It’s okay to be a dumb teenager


When I was in 6th grade, I was allowed to be at my house unsupervised for the first time. I was honored to have obtained that trust from my parents, and I took the responsibility very seriously. It was when I was in high school that my father leaving me home alone for a weekend, an occurrence which once seemed like the highest honor, quickly transitioned to something I brush off my shoulder. It’s not that I don’t recognize the amount of faith my parents have in me and take it seriously; rather, I have received responsibility in various other forms that I can’t dwell on the importance of each and every one.

It’s no doubt that as I edge closer to adulthood, I need to learn what independence and full responsibility will be like. Thus, my parents provide me with enough to try- and often fail- at being “independent,” and they are there to catch me when I fall. I am grateful for this opportunity, of course, but there is one issue with this setup: sometimes, I don’t want those obligations.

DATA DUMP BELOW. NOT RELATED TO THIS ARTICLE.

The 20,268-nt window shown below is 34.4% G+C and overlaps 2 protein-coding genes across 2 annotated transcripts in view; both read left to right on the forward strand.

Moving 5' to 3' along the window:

There are days where I don’t want to start a load of laundry. There are days where I know I should clean my bathroom mirror but I put it off for another day. There are days where I should go out and run errands for my family but I just can’t.

It’s not that I’m a lazy teenager trying to avoid everything that my future holds; I know there will be days ahead where I would rather do anything besides load the dishwasher, yet I’ll have to load it anyways. But I also know that the days where I can ignore it are numbered.

My generation constantly hears about how “lazy” and “unproductive” we are, especially with the increased integration of technology into society. While we aren’t strangers to finding new, less complicated ways to go about our lives, we are not, by any means, lazy. The modern adolescent has more anxiety than a child psychiatric patient in the 1950s, according to the American Psychological Association (APA). This isn’t because we’re lazy; it’s because we are put under copious amounts of pressure to act like an adult.

There’s a difference between being prepared for adulthood and being unnecessarily stressed about things we have a few years to figure out. The joy about adolescence is that we can be dumb kids every once in awhile with few repercussions. But when parents and society cram adulthood on us too early, we crack under the pressure. We are teenagers and not adults for a reason; everyone needs a time in their life to be carefree.

I’m not arguing that the ideal situation is to let teenagers off scot-free and enter adulthood blindly; however, letting some responsibilities slip every so often is no crime.